Architect Greg Straw has designed the final resting place of anti-apartheid hero Nelson Mandela as a garden with a winding path designed to mirror the icon’s “long walk to freedom”.
Straw designed and built Mandela’s memorial at the top of a hill overlooking the village of Qunu where the first black leader of Siuth Africa spent his boyhood and much of his retirement.
A path stretches about 1.2km from the foot of the hill to a vantage point which has remained private and for family members only.
“Every time you go and pay your respects you walk through the life and times of Madiba,” Johannesburg-based Straw said after the burial.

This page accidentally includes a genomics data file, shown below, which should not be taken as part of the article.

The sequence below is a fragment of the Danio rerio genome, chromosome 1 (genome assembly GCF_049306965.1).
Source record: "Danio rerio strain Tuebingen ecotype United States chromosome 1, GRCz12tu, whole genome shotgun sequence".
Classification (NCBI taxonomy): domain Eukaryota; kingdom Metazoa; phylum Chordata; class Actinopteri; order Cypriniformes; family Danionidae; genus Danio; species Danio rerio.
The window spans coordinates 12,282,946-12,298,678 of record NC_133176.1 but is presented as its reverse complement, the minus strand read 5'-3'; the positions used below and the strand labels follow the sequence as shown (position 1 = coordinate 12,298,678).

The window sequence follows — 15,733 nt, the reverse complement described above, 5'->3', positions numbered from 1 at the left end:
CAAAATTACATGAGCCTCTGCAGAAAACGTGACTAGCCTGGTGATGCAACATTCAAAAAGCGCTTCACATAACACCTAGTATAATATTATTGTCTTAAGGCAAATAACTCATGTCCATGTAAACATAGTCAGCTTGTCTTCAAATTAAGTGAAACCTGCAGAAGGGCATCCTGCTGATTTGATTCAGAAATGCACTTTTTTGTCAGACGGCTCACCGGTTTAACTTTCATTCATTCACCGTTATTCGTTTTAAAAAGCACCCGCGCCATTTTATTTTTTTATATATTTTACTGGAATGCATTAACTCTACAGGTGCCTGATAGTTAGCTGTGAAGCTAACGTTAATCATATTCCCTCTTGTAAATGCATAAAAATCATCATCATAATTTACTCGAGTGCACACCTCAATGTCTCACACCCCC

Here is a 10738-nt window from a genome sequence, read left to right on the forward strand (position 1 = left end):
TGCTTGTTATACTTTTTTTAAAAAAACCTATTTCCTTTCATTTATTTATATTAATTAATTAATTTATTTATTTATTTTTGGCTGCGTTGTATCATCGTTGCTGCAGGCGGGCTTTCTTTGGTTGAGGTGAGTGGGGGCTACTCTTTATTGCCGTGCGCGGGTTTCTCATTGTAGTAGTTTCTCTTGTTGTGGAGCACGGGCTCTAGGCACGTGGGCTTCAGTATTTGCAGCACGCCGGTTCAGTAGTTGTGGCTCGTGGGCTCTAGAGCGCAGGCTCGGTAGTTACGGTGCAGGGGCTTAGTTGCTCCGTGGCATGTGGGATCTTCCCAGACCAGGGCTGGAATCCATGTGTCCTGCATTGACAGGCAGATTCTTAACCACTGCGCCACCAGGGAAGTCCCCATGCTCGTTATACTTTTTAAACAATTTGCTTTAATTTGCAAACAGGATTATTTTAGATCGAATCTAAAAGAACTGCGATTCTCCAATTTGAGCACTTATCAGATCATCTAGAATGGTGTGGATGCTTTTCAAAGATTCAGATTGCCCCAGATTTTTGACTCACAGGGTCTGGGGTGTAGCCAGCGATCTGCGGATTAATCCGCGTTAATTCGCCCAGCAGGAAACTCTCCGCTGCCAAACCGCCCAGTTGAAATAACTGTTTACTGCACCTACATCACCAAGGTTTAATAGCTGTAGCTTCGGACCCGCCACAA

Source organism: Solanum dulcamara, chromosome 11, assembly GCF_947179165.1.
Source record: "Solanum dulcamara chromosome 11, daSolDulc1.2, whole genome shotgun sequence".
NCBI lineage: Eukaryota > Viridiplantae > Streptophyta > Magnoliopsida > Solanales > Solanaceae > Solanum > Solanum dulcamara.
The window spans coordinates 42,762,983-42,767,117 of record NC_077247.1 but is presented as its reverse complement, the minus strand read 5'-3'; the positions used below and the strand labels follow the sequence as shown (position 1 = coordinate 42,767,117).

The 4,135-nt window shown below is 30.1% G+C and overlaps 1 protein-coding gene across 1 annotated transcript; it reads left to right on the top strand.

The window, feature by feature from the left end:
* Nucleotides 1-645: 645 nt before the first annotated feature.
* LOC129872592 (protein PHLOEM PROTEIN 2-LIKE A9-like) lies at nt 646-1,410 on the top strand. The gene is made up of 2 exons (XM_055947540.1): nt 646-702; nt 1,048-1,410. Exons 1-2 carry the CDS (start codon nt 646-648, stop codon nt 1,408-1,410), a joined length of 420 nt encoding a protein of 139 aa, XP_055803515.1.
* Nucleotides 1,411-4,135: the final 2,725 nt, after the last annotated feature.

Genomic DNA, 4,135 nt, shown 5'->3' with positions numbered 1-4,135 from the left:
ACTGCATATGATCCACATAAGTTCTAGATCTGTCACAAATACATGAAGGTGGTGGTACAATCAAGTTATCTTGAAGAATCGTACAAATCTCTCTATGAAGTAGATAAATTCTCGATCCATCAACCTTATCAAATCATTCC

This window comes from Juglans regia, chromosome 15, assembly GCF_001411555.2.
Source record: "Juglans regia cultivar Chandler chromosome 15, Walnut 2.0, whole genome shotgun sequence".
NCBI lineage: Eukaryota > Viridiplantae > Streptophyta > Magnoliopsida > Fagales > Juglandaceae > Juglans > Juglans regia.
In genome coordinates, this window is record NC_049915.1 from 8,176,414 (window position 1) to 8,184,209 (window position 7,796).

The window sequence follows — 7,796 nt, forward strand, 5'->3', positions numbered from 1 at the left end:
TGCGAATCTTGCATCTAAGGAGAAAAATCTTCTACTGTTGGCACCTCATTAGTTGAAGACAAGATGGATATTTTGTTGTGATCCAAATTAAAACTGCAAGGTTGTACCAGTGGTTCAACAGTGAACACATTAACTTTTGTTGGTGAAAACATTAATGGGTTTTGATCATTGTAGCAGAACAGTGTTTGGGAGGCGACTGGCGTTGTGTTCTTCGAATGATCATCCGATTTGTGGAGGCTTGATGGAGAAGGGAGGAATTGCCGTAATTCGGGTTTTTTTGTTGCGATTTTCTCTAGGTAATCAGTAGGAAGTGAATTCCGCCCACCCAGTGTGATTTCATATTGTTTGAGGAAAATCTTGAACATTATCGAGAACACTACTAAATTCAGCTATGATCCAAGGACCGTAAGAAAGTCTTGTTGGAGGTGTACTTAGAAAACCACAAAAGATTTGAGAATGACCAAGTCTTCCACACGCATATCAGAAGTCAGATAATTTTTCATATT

“You walk along a flat portion of the hill while everything was calm and then when he got incarcerated, it turns the corner and the pathway starts winding up the hill through the times of the struggle and it gets to the top of the hill when he got released.
“So the pathway tells the story, and physically tells the story.”
The 3.2-hectare garden will eventually be turned into a memorial for people to pay their respects, complete with a museum at the foot of the hill.
The idea for the winding path has inspired Mandela’s autobiography “Long Walk to Freedom”, published after he was freed from 27 years in prison under the apartheid regime’s oppressive racial laws.
A film of the same title was released just weeks before the icon’s death.